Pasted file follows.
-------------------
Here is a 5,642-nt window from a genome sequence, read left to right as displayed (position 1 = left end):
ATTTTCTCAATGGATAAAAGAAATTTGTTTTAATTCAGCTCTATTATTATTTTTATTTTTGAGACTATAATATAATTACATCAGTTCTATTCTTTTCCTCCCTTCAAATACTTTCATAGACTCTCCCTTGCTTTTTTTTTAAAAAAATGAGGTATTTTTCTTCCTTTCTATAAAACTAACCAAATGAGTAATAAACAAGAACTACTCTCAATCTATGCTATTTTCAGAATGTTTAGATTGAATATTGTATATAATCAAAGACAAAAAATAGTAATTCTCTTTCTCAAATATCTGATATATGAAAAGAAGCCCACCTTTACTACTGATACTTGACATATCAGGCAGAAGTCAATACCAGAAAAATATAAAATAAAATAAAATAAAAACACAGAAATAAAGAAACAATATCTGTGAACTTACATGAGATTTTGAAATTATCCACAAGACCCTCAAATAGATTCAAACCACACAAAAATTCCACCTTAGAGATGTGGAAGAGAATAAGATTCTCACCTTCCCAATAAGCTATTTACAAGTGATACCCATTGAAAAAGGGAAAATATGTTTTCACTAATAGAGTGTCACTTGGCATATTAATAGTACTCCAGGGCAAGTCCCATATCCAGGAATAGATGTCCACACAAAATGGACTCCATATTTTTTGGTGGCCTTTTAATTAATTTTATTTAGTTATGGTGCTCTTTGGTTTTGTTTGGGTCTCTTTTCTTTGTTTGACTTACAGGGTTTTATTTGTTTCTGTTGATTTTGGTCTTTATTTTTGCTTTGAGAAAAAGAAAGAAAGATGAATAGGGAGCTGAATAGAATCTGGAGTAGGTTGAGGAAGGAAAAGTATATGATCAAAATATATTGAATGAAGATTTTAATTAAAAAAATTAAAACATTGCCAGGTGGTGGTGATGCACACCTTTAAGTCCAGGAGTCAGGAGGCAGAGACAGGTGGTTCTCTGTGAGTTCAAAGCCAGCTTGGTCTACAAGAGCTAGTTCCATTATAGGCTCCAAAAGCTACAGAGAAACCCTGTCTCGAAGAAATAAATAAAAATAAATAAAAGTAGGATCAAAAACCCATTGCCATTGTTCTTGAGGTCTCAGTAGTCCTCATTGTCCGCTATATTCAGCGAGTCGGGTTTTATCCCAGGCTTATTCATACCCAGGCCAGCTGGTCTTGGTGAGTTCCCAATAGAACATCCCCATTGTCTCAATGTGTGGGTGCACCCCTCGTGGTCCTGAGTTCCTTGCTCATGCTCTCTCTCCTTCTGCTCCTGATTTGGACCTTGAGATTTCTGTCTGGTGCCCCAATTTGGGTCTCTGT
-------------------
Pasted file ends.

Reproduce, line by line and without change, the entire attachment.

Here is a 5,642-nt window from a genome sequence, read left to right as displayed (position 1 = left end):
ATTTTCTCAATGGATAAAAGAAATTTGTTTTAATTCAGCTCTATTATTATTTTTATTTTTGAGACTATAATATAATTACATCAGTTCTATTCTTTTCCTCCCTTCAAATACTTTCATAGACTCTCCCTTGCTTTTTTTTTAAAAAAATGAGGTATTTTTCTTCCTTTCTATAAAACTAACCAAATGAGTAATAAACAAGAACTACTCTCAATCTATGCTATTTTCAGAATGTTTAGATTGAATATTGTATATAATCAAAGACAAAAAATAGTAATTCTCTTTCTCAAATATCTGATATATGAAAAGAAGCCCACCTTTACTACTGATACTTGACATATCAGGCAGAAGTCAATACCAGAAAAATATAAAATAAAATAAAATAAAAACACAGAAATAAAGAAACAATATCTGTGAACTTACATGAGATTTTGAAATTATCCACAAGACCCTCAAATAGATTCAAACCACACAAAAATTCCACCTTAGAGATGTGGAAGAGAATAAGATTCTCACCTTCCCAATAAGCTATTTACAAGTGATACCCATTGAAAAAGGGAAAATATGTTTTCACTAATAGAGTGTCACTTGGCATATTAATAGTACTCCAGGGCAAGTCCCATATCCAGGAATAGATGTCCACACAAAATGGACTCCATATTTTTTGGTGGCCTTTTAATTAATTTTATTTAGTTATGGTGCTCTTTGGTTTTGTTTGGGTCTCTTTTCTTTGTTTGACTTACAGGGTTTTATTTGTTTCTGTTGATTTTGGTCTTTATTTTTGCTTTGAGAAAAAGAAAGAAAGATGAATAGGGAGCTGAATAGAATCTGGAGTAGGTTGAGGAAGGAAAAGTATATGATCAAAATATATTGAATGAAGATTTTAATTAAAAAAATTAAAACATTGCCAGGTGGTGGTGATGCACACCTTTAAGTCCAGGAGTCAGGAGGCAGAGACAGGTGGTTCTCTGTGAGTTCAAAGCCAGCTTGGTCTACAAGAGCTAGTTCCATTATAGGCTCCAAAAGCTACAGAGAAACCCTGTCTCGAAGAAATAAATAAAAATAAATAAAAGTAGGATCAAAAACCCATTGCCATTGTTCTTGAGGTCTCAGTAGTCCTCATTGTCCGCTATATTCAGCGAGTCGGGTTTTATCCCAGGCTTATTCATACCCAGGCCAGCTGGTCTTGGTGAGTTCCCAATAGAACATCCCCATTGTCTCAATGTGTGGGTGCACCCCTCGTGGTCCTGAGTTCCTTGCTCATGCTCTCTCTCCTTCTGCTCCTGATTTGGACCTTGAGATTTCTGTCTGGTGCCCCAATTTGGGTCTCTGT